Daniel Hannan is an MEP for South-East England, and a journalist, author and broadcaster. His most recent book is What Next: How to Get the Best from Brexit.

Suppose I were to tell you that Labour’s promises would cost £50 billion. How would you feel about it? My guess is that, if you’re a Labour supporter, you’ll assume that that money can easily be squeezed from the undeserving rich, tax-dodging corporations and the like. If, on the other hand, you are not a Labour supporter, you’ll believe that that figure will mean higher taxes in general, a less competitive economy and slower growth.

Now suppose that, instead of £50 billion, the figure were £100 billion. How many people would shift from the first column to the second? My guess is almost none. Numbers on that scale simply make no sense to most of us. Our brains are designed to deal with practical rather than abstract questions. We can imagine what we’d do with £100 or £1,000. But £100 billion?

So we instead go with our hunches. Do we like and trust the people making the proposal? If we do, we are likely to give them the benefit of the doubt. If we don’t, we won’t. That would be true, in most cases, even if the figure were a trillion pounds – which is just as well for Labour, since that number comes closest to their actual spending plans.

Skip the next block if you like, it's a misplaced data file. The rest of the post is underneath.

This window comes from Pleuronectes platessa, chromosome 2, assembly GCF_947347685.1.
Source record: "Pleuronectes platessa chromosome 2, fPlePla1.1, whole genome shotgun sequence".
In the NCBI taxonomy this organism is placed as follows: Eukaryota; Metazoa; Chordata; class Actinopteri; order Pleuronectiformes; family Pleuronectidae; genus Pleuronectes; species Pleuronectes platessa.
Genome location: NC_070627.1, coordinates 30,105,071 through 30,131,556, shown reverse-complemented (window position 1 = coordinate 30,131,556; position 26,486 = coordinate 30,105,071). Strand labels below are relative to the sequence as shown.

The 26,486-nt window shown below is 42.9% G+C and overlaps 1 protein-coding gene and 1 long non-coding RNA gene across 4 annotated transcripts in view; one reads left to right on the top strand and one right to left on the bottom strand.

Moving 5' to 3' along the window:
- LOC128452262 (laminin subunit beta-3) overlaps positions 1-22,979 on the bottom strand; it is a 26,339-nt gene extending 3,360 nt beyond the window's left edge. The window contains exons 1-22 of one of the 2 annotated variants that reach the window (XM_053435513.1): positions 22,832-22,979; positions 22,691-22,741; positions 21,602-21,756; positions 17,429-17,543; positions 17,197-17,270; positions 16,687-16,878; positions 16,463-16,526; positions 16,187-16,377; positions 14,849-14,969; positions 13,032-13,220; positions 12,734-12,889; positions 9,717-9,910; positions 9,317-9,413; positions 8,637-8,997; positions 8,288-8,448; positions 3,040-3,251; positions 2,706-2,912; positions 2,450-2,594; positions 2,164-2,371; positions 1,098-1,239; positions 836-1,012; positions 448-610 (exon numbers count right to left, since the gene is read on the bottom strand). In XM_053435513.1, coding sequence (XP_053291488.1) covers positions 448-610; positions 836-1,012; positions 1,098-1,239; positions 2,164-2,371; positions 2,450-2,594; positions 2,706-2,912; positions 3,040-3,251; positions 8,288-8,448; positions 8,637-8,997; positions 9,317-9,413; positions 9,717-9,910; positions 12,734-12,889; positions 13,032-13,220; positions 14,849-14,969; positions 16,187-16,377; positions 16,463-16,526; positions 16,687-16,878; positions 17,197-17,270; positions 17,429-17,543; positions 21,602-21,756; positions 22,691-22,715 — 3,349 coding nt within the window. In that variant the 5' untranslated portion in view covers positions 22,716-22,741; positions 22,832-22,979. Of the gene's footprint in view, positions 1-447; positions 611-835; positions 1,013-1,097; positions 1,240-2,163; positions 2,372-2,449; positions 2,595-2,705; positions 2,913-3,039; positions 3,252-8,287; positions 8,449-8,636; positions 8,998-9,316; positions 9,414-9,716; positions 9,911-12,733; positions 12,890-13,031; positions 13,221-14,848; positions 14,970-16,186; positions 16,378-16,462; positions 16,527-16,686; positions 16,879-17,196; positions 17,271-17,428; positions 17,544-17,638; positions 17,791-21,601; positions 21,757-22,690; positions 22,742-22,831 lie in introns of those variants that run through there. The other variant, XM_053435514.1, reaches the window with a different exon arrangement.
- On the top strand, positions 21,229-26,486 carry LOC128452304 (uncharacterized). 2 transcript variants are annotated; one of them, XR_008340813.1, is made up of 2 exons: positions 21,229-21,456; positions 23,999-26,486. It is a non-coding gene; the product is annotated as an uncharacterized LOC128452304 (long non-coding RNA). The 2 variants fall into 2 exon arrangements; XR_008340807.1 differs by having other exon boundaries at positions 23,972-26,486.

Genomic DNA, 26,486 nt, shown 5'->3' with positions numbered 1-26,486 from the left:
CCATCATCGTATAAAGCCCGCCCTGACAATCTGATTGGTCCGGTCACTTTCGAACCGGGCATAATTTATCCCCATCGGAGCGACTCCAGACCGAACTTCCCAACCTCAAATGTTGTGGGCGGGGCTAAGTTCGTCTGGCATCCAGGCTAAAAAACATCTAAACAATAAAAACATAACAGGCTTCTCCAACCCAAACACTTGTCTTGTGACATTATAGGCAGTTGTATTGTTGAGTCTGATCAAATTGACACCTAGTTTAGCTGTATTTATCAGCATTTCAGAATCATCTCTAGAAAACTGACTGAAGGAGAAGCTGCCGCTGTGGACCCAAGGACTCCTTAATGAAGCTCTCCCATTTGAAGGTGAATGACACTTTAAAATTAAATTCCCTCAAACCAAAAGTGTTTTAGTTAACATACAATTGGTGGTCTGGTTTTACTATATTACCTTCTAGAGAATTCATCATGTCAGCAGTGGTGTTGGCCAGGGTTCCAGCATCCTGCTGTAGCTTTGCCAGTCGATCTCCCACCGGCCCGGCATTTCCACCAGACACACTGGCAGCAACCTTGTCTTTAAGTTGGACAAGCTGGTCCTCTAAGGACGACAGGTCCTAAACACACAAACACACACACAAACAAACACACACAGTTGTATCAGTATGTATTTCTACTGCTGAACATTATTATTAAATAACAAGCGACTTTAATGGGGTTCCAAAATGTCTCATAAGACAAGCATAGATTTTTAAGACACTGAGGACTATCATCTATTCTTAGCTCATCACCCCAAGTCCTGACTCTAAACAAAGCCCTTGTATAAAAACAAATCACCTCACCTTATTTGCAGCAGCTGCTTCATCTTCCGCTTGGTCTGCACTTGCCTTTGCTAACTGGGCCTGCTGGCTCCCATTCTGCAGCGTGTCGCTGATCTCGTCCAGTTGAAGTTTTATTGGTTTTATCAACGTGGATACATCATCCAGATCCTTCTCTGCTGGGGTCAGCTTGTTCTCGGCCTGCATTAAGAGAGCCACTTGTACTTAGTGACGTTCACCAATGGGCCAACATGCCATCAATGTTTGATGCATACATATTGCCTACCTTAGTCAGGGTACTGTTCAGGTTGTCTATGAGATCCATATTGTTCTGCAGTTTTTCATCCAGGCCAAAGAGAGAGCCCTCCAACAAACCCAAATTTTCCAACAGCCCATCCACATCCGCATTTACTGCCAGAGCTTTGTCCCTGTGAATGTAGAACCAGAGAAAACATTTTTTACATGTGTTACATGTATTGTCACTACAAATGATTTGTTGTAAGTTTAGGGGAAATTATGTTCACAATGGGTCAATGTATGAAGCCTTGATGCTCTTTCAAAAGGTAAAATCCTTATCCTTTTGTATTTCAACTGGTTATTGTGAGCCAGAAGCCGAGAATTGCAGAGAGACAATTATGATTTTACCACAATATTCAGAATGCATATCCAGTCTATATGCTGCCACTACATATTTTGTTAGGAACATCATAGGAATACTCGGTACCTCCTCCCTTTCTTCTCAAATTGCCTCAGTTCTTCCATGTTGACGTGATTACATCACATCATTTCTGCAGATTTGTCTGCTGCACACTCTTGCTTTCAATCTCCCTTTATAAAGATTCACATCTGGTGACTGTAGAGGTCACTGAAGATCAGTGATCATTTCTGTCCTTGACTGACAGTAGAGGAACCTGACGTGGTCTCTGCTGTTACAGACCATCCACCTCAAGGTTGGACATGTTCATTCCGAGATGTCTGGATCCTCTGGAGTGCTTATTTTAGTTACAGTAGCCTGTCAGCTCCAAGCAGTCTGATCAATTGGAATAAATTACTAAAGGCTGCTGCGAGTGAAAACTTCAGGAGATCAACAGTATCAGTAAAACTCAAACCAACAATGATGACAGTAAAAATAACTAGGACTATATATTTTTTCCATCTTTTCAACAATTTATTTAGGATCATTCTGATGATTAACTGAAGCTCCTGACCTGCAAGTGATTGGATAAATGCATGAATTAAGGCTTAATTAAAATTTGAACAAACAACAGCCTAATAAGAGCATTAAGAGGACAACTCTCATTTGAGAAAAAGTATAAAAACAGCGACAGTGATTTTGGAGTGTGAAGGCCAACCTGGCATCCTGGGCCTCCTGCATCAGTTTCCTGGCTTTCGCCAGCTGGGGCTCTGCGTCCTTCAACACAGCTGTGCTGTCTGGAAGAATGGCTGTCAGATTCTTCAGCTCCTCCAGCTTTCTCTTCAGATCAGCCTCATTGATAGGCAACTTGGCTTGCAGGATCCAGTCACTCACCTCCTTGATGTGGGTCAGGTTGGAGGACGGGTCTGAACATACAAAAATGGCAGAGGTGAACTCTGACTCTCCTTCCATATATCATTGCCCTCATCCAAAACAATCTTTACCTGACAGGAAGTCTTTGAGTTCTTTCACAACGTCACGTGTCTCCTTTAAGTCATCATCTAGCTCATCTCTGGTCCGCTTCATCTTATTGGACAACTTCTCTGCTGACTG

Labour strategists are banking on our general innumeracy. I don’t say that they are taking us for fools. Plenty of clever and educated people can’t process numbers on that scale. It’s why charity appeals tell individual stories rather than offering figures. It’s why, as Stalin is supposed to have said, one death is a tragedy, but a million is a statistic.

Most people are partisan. Most, though they don’t like to admit it, begin with their preferred conclusions. When Barack Obama ran up a large deficit, Tea Party protesters took to the streets in every state demanding a return to fiscal balance. When Donald Trump maintained – or, on some measures, increased – that deficit, the Tea Partiers stayed at home. Why? Because people are wired to respond to people, not abstractions. Tribal loyalties trump big numbers.

There is, however, an important qualifier. Voters who are not already partis pris will often be influenced, consciously or not, by those who intermediate the numbers – that is, by journalists, commentators and experts. If every analyst lines up to declare that a party’s figures are ridiculous, it makes a difference.

Importantly, this didn’t happen last time. There was a general assumption among pundits that Corbyn couldn’t possibly win, and that his promises were therefore to be treated as light entertainment. A similar asymmetry had benefited Trump six months earlier. He, too, was not taken seriously. His promises were placed before the electorate with a kind of amused smirk, while Hillary Clinton’s, like Theresa May’s, were properly analysed and criticised.